"We completely deserved it," grinned 18-year-old Gabrielli Costantino, wearing an Italian flag like a cape as he climbed onto the back of a motorscooter.
The streets ahead of him were gridlocked with supporters waving the Italian tri-colour, blaring horns and chanting "I-TAL-IA" as Romans celebrated the country's first appearance in the World Cup final since 1994.
University student Ivanna Balato said she stood with a crowd numbering in the tens of thousands at Rome's ancient chariot race track of Circus Maximus to watch the game on a big screen.
The mood was tense until the very end when extra-time goals from Fabio Grosso and Alessandro Del Piero sent Italy into the final for the first time in 12 years.
Hundreds of fans across the street climbed and crowded around tall Catholic statues facing the towering Basilica of St. John in Lateran, where German-born Pope Benedict frequently presides.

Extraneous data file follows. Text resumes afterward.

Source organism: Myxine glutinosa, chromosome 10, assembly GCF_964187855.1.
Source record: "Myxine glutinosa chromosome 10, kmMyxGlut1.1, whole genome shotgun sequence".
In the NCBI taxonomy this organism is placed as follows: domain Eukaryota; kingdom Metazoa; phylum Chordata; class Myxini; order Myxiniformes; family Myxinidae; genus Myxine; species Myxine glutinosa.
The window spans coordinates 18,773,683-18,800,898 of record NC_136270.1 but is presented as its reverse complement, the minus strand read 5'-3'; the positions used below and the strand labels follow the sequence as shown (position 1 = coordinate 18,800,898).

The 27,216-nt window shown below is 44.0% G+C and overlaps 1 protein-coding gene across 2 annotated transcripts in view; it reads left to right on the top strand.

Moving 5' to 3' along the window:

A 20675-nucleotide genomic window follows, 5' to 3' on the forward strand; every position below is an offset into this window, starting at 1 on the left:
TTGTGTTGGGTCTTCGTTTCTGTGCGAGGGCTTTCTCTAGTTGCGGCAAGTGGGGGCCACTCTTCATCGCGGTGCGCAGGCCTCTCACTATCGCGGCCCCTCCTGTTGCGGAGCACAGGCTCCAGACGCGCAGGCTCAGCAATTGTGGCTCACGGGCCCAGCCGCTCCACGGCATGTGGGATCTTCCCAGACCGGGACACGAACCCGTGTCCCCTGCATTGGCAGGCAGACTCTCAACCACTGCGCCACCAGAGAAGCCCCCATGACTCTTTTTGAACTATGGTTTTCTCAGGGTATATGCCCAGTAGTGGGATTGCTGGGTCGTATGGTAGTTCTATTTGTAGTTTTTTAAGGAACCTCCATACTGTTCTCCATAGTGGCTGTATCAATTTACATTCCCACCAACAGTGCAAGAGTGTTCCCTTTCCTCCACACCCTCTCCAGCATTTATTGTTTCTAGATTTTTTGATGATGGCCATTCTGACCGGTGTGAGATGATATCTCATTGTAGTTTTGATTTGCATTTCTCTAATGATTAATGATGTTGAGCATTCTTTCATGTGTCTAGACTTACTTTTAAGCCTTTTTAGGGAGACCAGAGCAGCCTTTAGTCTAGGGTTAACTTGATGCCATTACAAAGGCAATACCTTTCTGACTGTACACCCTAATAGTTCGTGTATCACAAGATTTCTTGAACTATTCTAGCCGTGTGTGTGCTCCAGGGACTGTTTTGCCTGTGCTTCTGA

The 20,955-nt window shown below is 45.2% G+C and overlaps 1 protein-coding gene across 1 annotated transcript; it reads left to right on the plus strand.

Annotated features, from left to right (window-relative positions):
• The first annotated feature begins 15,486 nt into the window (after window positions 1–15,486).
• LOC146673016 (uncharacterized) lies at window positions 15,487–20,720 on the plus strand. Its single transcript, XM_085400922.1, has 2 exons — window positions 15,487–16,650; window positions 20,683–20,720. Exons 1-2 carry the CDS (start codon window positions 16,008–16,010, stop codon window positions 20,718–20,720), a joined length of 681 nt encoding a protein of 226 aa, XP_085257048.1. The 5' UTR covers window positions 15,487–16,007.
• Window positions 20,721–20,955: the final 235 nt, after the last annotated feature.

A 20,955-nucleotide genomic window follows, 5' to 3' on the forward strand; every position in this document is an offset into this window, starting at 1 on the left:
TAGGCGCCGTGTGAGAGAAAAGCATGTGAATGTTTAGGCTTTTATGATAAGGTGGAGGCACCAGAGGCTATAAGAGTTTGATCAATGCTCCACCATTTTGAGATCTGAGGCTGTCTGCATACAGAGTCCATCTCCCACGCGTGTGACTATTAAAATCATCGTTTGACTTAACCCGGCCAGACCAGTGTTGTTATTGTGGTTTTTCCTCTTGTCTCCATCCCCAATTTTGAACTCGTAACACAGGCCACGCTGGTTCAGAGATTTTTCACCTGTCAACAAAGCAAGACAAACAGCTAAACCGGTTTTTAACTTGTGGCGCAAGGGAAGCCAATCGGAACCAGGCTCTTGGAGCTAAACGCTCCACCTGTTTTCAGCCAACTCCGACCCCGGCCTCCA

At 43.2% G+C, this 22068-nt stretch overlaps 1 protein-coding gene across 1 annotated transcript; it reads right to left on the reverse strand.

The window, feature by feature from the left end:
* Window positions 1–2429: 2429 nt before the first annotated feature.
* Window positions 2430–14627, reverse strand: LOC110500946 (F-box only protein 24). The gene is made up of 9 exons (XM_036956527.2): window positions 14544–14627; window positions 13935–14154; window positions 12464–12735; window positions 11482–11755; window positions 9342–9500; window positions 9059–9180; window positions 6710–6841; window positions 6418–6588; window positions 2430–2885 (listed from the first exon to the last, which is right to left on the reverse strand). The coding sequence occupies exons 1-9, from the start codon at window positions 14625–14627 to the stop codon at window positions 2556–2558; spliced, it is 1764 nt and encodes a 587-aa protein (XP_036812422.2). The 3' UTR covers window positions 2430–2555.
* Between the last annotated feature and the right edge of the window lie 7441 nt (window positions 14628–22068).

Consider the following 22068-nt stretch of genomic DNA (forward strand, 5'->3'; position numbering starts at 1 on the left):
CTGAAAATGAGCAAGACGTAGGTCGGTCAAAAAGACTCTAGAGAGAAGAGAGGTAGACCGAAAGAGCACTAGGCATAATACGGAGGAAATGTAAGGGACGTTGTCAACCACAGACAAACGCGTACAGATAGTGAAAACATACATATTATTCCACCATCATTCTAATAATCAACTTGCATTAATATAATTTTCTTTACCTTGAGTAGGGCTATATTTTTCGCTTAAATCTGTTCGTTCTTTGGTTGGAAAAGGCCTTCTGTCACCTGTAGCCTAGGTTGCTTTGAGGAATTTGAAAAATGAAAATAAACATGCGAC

For many Italians, the victory over Germany in the semi-finals was also a welcome break from a match-fixing scandal that has dominated the headlines.
The prosecutor in the trial against four clubs -- Juventus, AC Milan, Fiorentina and Lazio -- said earlier on Tuesday he wanted all of them demoted from the top flight.
"This win is very important for Italian soccer, especially given the scandal," said Ricardo Gonzalez, a teacher in Rome. "It shows that Italian soccer is still alive -- despite everything."
(Additional reporting by Gilles Castonguay in Milan)